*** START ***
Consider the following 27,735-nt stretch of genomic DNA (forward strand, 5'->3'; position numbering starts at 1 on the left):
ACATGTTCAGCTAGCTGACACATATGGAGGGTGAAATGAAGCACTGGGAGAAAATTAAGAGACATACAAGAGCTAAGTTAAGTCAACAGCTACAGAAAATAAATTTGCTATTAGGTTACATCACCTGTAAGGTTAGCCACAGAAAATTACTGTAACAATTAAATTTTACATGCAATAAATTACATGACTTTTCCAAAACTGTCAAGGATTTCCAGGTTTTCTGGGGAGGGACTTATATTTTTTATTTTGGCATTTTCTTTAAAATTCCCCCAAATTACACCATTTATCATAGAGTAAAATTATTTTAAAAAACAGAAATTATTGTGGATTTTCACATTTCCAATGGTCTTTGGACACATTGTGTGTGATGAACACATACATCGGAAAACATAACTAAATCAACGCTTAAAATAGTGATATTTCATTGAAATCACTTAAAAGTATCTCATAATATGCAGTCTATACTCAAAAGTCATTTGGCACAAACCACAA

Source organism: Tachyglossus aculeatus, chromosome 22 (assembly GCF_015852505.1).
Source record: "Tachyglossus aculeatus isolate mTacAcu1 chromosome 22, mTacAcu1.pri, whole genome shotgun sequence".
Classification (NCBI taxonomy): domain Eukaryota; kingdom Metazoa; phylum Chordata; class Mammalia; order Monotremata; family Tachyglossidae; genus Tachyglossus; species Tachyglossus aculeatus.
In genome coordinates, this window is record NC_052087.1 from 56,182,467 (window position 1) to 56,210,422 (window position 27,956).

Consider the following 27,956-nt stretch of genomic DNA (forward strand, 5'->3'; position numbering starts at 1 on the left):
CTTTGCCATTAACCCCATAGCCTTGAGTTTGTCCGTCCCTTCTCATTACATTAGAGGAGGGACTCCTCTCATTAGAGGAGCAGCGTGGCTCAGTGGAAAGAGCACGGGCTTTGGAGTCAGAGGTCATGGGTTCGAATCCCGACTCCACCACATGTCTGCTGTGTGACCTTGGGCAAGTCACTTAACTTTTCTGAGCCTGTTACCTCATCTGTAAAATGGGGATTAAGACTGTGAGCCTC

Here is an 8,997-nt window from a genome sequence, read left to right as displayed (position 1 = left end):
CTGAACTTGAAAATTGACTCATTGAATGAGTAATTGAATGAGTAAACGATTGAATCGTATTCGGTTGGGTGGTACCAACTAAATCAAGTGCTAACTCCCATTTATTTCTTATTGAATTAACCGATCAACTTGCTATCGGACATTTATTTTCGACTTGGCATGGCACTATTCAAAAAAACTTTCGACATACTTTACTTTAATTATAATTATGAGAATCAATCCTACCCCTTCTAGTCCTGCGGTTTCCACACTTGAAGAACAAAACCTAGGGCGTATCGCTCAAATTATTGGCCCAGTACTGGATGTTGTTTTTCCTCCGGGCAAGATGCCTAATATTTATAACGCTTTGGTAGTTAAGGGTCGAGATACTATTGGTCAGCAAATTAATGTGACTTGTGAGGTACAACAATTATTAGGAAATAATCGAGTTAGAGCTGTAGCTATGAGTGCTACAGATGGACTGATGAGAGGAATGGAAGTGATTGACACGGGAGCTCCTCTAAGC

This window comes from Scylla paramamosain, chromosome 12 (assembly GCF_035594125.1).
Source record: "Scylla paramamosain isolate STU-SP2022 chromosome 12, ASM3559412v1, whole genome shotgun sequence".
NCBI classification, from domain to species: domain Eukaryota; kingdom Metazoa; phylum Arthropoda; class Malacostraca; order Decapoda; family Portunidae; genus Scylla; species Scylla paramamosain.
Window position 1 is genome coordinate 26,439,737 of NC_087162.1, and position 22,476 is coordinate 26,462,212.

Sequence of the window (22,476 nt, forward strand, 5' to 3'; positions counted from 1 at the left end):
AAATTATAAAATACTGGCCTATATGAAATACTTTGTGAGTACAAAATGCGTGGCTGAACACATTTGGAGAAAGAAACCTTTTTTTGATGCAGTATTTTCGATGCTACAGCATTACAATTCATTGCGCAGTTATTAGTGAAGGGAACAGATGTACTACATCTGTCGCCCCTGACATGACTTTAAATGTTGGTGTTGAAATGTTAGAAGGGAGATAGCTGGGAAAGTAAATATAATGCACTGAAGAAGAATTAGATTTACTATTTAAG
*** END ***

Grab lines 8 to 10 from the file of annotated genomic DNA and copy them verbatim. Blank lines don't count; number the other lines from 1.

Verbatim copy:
CTTTGCCATTAACCCCATAGCCTTGAGTTTGTCCGTCCCTTCTCATTACATTAGAGGAGGGACTCCTCTCATTAGAGGAGCAGCGTGGCTCAGTGGAAAGAGCACGGGCTTTGGAGTCAGAGGTCATGGGTTCGAATCCCGACTCCACCACATGTCTGCTGTGTGACCTTGGGCAAGTCACTTAACTTTTCTGAGCCTGTTACCTCATCTGTAAAATGGGGATTAAGACTGTGAGCCTC

Here is an 8,997-nt window from a genome sequence, read left to right as displayed (position 1 = left end):
CTGAACTTGAAAATTGACTCATTGAATGAGTAATTGAATGAGTAAACGATTGAATCGTATTCGGTTGGGTGGTACCAACTAAATCAAGTGCTAACTCCCATTTATTTCTTATTGAATTAACCGATCAACTTGCTATCGGACATTTATTTTCGACTTGGCATGGCACTATTCAAAAAAACTTTCGACATACTTTACTTTAATTATAATTATGAGAATCAATCCTACCCCTTCTAGTCCTGCGGTTTCCACACTTGAAGAACAAAACCTAGGGCGTATCGCTCAAATTATTGGCCCAGTACTGGATGTTGTTTTTCCTCCGGGCAAGATGCCTAATATTTATAACGCTTTGGTAGTTAAGGGTCGAGATACTATTGGTCAGCAAATTAATGTGACTTGTGAGGTACAACAATTATTAGGAAATAATCGAGTTAGAGCTGTAGCTATGAGTGCTACAGATGGACTGATGAGAGGAATGGAAGTGATTGACACGGGAGCTCCTCTAAGC